Intel® FPGA Streaming Video Protocol Specification

ID 683397
Date 5/15/2024
Document Table of Contents

4.4.6. Asynchronous Pixel Clock Rates I/O Interfaces

This type of video interface assumes that the transmitter generates video data with a slower or faster pixel clock rate compared to the receiver video interface.

Moving video data between two different clock domains is always challenging. You must apply clock domain crossings (CDC). The TVALID and TREADY flow-controlled AXI4-S video interface can cause control-flow problems on the video datapath, in either of the following two scenarios:

  • Clock-skew matching where video receiver or transmitter and video processing clock do not match.
  • In-rush data ingestion where one of the modules in the video pipeline cannot offer the necessary throughput to move the data at the expected rate.

In an example where CLK receiver signal drives some streaming full-raster, others are driven by a different clock domain signal, for example, CLK transmitter. Module B and Module C are both transferring data between them. Module C cannot keep up with the data rate imposed by Module B. The TREADY signal driven by Module C drops for a few clock cycles while it accepts the input data. For full-raster interfaces, any bubble inserted in between the TREADY and TVALID handshake process breaks the video timing data rate of the incoming data.

Figure 55. Streaming Full Raster Data Rate Mismatch: Backpressure Example

To accommodate a small amount of data-skew mismatching or in-rush data between streaming full-raster interfaces, compatible interfaces must provide an optional FIFO buffer. A FIFO buffer can accommodate bursts of data if and only if the data rate of the upstream full-raster video component is less than or equal to the data rate of the downstream components.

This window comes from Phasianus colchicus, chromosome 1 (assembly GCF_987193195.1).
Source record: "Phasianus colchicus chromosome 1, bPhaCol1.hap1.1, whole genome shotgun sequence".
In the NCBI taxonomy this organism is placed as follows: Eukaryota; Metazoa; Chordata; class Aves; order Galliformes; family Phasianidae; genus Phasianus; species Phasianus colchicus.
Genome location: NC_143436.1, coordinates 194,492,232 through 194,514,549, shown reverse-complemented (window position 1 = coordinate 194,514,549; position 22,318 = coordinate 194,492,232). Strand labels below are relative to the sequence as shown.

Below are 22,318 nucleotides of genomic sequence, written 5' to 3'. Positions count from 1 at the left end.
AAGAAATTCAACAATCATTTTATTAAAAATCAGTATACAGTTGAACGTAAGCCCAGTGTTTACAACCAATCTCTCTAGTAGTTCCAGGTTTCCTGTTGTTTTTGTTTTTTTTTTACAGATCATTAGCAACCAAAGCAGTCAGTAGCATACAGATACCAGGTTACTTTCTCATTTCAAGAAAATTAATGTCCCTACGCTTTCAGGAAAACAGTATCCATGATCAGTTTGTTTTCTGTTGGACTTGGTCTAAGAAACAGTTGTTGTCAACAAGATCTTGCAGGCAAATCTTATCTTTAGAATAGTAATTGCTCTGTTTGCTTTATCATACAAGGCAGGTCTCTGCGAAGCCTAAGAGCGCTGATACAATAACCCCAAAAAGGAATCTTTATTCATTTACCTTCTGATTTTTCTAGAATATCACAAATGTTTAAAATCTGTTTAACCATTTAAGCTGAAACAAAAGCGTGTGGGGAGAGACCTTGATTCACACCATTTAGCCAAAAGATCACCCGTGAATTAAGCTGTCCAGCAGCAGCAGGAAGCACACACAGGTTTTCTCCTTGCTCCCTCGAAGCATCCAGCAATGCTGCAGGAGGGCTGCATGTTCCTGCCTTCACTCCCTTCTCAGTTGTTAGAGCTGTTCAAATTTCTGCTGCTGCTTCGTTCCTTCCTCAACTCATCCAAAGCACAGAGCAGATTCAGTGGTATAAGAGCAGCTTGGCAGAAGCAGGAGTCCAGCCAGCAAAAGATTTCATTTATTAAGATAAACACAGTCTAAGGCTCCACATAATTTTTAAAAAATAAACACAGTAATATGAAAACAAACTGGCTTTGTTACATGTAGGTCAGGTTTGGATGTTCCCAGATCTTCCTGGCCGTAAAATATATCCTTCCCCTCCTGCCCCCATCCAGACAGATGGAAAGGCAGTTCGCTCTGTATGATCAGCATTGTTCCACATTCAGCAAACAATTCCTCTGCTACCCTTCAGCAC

Figure 56. Streaming Full Raster Data Rate Matching: Full-Rate Case-Scenario

The figure shows an example where an AXI4-S compatible FIFO buffer is instantiated between the Modules B and C. This FIFO buffer temporally takes data that otherwise Module C misses allowing Module B to transfer the input data at the expected rate.

If the full-raster interface allows you to instantiate a FIFO buffer, the full-raster protocol enforces the addition of an overflow error signal to the corresponding processor register map of the IP using this video interface.

The full-raster protocol specifies and defines the way to exchange full-raster video data using a video stream interface. However, you must guarantee that the system can correctly process this data-skew mismatching or in-rush data ingestion between full-raster interfaces.

In your system, the data level in the FIFO buffer should always be above the underflow level and below the overflow threshold. This range is the FIFO data safe zone. An overflow can indicate that the receiver video interface driving the TREADY signal cannot ingest data at the correct data rate and starts creating excessive backpressure on the transmitter interface.

Figure 57. Example of a FIFO Data Safe Zone